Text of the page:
Some 80,000 barrels of crude oil, by the end of this month, are expected to start their journey from North Dakota to the Exelon energy generation facility in Eddystone where it will be loaded onto barges in the Delaware River for delivery to Trainer Refinery and other refineries along the river.
Eddystone Rail Co., a collaboration of four entities, is preparing the small, industrial borough for the hauling of thousands of gallons of crude oil into town.
“At CSX, we maintain a steadfast commitment to the safety of our operations within the communities we operate,” said Skip Elliott, CSX vice president for Health, Safety and Environment.
Last Wednesday, the Pennsylvania House Veterans Affairs and Emergency Preparedness Committee hosted a public hearing at the Eddystone Fire Department to discuss emergency preparedness and response capabilities related to transportation of crude oil. The hearing was co-chaired by state reps. Stephen Barrar (R-160) and Joe Hackett (R-161).
The project has many players involved and each explained their particular role in safety which, at times, got a little murky. The onion of responsibility was evidenced when Barrar asked Elliot which company – Eddystone Rail members or CSX — owned the tank cars carrying the oil. The question sought clarity about who would potentially be responsible for a rail car if it derailed or leaked.
“If CSX does not own the cars, who owns them?” inquired Barrar.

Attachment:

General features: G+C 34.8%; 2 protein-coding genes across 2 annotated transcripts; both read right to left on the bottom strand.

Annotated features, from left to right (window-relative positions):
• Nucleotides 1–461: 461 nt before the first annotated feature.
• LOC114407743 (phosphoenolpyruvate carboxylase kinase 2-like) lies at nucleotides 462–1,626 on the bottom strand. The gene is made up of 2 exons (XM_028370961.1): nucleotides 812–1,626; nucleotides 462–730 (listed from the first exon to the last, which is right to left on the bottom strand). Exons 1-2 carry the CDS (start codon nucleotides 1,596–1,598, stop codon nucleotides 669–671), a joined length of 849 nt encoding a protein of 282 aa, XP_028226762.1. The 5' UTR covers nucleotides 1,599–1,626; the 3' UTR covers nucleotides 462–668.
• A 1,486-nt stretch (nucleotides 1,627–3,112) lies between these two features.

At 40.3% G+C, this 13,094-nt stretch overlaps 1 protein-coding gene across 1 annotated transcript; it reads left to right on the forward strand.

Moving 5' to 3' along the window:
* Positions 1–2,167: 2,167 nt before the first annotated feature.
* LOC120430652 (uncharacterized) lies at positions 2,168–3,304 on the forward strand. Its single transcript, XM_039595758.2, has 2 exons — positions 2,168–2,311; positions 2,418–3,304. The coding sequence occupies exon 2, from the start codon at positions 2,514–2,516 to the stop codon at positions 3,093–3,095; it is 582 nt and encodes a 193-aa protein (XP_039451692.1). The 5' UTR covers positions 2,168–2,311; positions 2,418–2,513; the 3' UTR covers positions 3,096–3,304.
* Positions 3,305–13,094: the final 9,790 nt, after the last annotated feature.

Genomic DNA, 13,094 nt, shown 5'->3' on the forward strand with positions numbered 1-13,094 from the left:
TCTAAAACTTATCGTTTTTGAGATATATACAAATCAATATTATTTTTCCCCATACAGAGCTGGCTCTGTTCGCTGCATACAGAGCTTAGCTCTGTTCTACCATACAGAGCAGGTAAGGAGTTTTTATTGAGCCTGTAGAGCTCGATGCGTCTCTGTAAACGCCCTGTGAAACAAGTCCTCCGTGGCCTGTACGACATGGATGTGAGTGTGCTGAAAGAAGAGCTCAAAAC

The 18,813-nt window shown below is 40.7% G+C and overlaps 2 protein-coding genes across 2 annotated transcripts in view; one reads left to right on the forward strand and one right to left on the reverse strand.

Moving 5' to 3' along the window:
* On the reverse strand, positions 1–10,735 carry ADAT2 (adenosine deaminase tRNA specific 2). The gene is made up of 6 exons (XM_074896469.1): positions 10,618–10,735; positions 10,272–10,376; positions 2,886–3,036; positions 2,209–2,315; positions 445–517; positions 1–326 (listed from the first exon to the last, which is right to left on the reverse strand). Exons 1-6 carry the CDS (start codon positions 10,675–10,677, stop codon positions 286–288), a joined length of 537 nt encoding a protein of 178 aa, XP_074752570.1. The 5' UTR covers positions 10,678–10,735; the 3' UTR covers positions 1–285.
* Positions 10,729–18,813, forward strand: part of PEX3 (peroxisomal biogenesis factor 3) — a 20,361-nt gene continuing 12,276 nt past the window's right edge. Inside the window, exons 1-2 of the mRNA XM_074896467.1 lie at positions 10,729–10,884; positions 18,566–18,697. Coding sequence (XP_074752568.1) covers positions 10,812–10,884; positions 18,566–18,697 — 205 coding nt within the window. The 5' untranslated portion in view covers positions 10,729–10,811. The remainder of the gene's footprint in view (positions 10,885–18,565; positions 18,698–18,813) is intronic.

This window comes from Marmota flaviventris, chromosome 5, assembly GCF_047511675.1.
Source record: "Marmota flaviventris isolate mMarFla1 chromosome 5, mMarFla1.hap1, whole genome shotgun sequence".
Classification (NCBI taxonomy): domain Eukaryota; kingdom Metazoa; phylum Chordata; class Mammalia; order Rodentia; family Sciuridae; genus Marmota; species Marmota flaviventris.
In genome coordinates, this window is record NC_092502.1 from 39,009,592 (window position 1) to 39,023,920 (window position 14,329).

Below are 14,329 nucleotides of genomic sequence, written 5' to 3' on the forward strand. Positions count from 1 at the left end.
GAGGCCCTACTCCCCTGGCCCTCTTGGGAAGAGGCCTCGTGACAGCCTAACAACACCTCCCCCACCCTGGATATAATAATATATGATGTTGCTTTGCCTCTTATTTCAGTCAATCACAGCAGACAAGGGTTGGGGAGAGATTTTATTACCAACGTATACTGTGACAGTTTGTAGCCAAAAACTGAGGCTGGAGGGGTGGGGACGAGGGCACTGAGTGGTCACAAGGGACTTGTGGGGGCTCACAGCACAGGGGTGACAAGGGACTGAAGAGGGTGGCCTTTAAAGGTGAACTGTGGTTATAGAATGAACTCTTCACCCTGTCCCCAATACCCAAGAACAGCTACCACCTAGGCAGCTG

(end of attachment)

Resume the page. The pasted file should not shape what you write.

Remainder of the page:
CSX deflected the idea of being responsible for the overall condition or maintenance of the rail cars as Elliot explained, “The cars are typically owned by the (companies) making the chemicals or, in many cases, tank cars are leased from companies that build them then lease them to shippers that are manufacturing the product.”
The transport is a joint project between CSX, Enbridge, Inc., Canopy Prospecting, Inc. and Exelon Generation, allowing use of its property along the waterfront. The transport will start with 80,000 barrels per day and is expected to jump to 160,000 barrels per day over time. During the hearing, it was made clear that as oil production increased, so would the travel and also the chances for an accident.
“Make no mistake, an incident involving rail transport of oil will occur in the commonwealth and lives, including first responders’ lives, will be put at risk,” warned former U.S. Rep. Curt Weldon. “These incidents have occurred in the past and they will occur in the future.”
“Is there a limit on the number of crude oil cars or tank cars that will be traveling in these railways through this community?” asked state Rep. Thaddeus Kirkland (D-159).
Elliot indicated there was not a particular maximum and the volume limit would rely on the off-loading facility’s capacity level.
Other safety measures discussed were the possibility of a regional fire station being built in the county with responders specifically trained to respond to industrial accidents.